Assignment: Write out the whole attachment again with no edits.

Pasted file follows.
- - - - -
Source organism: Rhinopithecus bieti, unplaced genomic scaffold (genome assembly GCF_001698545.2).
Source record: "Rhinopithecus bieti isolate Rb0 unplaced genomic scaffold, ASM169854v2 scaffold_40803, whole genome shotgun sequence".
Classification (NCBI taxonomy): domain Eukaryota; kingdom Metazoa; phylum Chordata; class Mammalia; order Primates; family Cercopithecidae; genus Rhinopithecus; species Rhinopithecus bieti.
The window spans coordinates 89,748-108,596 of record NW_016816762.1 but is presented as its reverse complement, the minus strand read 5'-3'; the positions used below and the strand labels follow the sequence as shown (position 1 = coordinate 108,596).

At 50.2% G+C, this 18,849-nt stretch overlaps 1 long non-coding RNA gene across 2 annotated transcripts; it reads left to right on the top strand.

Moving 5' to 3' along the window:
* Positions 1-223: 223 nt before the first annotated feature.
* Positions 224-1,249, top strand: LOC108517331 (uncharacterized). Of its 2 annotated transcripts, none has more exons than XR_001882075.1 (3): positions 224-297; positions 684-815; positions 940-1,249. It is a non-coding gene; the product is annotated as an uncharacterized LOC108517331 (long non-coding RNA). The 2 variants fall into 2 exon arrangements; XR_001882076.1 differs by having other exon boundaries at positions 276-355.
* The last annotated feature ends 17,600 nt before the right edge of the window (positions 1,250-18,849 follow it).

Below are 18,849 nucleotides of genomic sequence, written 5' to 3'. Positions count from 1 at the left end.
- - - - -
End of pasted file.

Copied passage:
Source organism: Rhinopithecus bieti, unplaced genomic scaffold (genome assembly GCF_001698545.2).
Source record: "Rhinopithecus bieti isolate Rb0 unplaced genomic scaffold, ASM169854v2 scaffold_40803, whole genome shotgun sequence".
Classification (NCBI taxonomy): domain Eukaryota; kingdom Metazoa; phylum Chordata; class Mammalia; order Primates; family Cercopithecidae; genus Rhinopithecus; species Rhinopithecus bieti.
The window spans coordinates 89,748-108,596 of record NW_016816762.1 but is presented as its reverse complement, the minus strand read 5'-3'; the positions used below and the strand labels follow the sequence as shown (position 1 = coordinate 108,596).

At 50.2% G+C, this 18,849-nt stretch overlaps 1 long non-coding RNA gene across 2 annotated transcripts; it reads left to right on the top strand.

Moving 5' to 3' along the window:
* Positions 1-223: 223 nt before the first annotated feature.
* Positions 224-1,249, top strand: LOC108517331 (uncharacterized). Of its 2 annotated transcripts, none has more exons than XR_001882075.1 (3): positions 224-297; positions 684-815; positions 940-1,249. It is a non-coding gene; the product is annotated as an uncharacterized LOC108517331 (long non-coding RNA). The 2 variants fall into 2 exon arrangements; XR_001882076.1 differs by having other exon boundaries at positions 276-355.
* The last annotated feature ends 17,600 nt before the right edge of the window (positions 1,250-18,849 follow it).

Below are 18,849 nucleotides of genomic sequence, written 5' to 3'. Positions count from 1 at the left end.